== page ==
bar injection mechanism therefor (not shown) extended therefrom below the machine parallel to the base 10. This arrangement affords the advantage of having the molten metal supply in close proximity to the die cavity, and thus eliminates the possibility of solidification of the molten metal before it reaches the die. In Fig. 7 where the area around the machineiiszlimited, a vertical post 50 y be mou te onthehase p r le .tqi d plate 11, and 'a-heating unitSi of analternate-form andchill may beasecured. to-.the: post sorthe. bar 32 protrudes upwardly. The machinemayybegprovided with a storage rack or hopper and automatic bar loading device therefor to facilitate-continuous operation of the'machine and to shorten the operating time: thereof.: Such device and its appurtenances is contemplated as falling within the scope or the present invention, though not illustrated herein. The invention further comprehends a bar injection mechanism having lirnit switchesthereonfor holdingtheshoes orv jaws -of.the clutch engaged with thebar during all or.

part of the retractive movement of;the slide. The actua-. tion ,or. position of theseswitches maybe made .to accommodateadjustmentsso the molten metal remaining inthepassageway between the die..cavity and the heating unit will be forced, back,by: atmosphericpressure, as thedie halves c, are parted, ,thus preventing dripping of, molten metal .fromthe die end .of the; passageway while the die halves ,are'. apart.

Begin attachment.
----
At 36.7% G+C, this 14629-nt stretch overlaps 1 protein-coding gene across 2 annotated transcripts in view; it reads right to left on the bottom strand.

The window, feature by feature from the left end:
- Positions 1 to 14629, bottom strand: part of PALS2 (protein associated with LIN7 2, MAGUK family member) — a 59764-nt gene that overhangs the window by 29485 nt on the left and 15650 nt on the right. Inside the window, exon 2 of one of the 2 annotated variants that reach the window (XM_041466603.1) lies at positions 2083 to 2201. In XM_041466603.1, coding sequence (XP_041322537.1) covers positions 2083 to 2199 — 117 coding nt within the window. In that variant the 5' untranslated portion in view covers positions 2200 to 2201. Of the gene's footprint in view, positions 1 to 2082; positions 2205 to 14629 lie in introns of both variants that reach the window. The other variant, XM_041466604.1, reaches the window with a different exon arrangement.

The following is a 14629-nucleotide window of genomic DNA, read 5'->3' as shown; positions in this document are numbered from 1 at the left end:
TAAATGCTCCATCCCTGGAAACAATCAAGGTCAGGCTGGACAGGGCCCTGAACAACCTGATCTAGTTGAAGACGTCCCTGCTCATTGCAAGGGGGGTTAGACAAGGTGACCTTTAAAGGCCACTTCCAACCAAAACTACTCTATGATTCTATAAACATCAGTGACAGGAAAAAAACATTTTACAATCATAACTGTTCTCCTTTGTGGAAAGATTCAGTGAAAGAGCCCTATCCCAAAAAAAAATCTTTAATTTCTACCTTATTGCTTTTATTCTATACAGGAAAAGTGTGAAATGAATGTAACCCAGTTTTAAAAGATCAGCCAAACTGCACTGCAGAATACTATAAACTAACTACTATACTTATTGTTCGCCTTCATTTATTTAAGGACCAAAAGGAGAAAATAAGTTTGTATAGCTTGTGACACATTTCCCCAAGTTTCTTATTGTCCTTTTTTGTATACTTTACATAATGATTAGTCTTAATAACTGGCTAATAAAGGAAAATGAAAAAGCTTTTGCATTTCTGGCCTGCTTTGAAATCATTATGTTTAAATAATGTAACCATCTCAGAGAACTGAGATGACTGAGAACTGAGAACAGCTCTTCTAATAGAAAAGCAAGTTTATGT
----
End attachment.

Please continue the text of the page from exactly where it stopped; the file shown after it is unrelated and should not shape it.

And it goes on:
In operation, a bar 32 is inserted, intthe. bore ,ofpthe' chill tube 26 and advanced therethroughinto heating unit 17 where;the endportion thereofismelted by the heating.

danger oftflowrofr molten metal into the die'cavitya and without the necessity; of. mechanically; blocking- ;themetal flow during evacuation; as :in .this systemthe atmosphericpressure-is excluded from contact with the moltenernetah Thetravel of thecasting metalbaris'regulated to displace a sufiicient volumeof-molten metal to completely fill the die cavities- When the-slide reaches itsinnermostposition, the portion of thebar formerly :suppor-ted in'thc chill, is'melted in preparation for the successiveinjection cycle; of the machine. As the'slide is-retracted; the'shoes will slide'over the bar, but uponreversal ofrth'e movement thereof, the shoes: re-engage the-bar and effect the inward translation thereon;

It will be seenfrom the foregoing that themetal within the heatingunit, 17,is never exposedto atmosphere, thus there-isno possibility ofoxidation. The molten metal is injected into'the die cavities immediately after it reaches its molten state and before absorption thereofof iron or other metalsehaving a deleterious effect on the die casting material, and the bar or bars are formed of the metal or alloy that is desired for the casting being made.

The rateof movement of the=slide 34 and the length of thetravel or stroke thereof is regulated-by adjustment of the valves'(not shown) connected to the rams 3S illustrated in Fig. l, thoughother'rnech'anism for the reciprocative movement andspeed of the slide, suchas a cam and rack; pinion or crank, and connecting rodassembly mayibe substituted therefor with equal facility.

Although the foregoingdescription is necessarily of a detailed character, in order that the inventionmay be completely set: forth;-.it is to-be understood that the specific terminology is not intended .tobe restrictive or confining, and that various rearrangements ofeparts and mo difications. joidetaihmaybe resorted .towithout departing from the scope or spirit of the invention as herein claimed.